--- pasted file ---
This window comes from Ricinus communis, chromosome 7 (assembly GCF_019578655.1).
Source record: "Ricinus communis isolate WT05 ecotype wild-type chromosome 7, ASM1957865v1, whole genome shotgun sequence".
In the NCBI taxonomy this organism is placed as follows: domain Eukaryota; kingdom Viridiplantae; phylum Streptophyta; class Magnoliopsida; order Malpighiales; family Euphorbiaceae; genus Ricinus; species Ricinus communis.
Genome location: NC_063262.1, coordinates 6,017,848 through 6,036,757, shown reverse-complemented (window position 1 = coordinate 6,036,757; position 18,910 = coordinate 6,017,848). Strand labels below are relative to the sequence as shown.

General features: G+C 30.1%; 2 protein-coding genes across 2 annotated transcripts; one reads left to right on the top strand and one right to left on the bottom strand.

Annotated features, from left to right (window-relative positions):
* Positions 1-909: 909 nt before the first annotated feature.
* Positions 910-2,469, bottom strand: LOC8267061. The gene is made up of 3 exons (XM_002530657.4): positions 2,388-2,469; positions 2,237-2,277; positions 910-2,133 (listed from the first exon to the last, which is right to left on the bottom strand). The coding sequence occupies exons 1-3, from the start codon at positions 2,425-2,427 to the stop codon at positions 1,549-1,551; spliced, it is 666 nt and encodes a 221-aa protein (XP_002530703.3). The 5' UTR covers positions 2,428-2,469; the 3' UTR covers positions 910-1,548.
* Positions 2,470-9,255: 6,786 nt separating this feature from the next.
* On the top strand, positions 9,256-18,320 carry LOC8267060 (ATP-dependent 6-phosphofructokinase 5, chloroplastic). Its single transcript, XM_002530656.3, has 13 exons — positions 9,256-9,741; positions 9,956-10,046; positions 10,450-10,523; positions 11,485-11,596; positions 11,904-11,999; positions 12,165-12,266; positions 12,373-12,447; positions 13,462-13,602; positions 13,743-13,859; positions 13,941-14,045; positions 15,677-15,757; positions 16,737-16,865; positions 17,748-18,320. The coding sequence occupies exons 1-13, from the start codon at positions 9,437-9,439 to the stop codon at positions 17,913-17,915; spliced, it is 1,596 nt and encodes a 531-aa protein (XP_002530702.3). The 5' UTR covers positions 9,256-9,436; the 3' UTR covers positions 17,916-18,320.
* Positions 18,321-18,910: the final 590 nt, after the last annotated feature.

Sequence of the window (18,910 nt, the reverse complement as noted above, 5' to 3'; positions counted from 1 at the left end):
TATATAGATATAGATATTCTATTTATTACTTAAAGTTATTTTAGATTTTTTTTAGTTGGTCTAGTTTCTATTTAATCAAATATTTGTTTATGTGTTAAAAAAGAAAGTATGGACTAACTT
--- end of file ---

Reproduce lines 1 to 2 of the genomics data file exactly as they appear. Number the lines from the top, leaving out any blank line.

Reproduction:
This window comes from Ricinus communis, chromosome 7 (assembly GCF_019578655.1).
Source record: "Ricinus communis isolate WT05 ecotype wild-type chromosome 7, ASM1957865v1, whole genome shotgun sequence".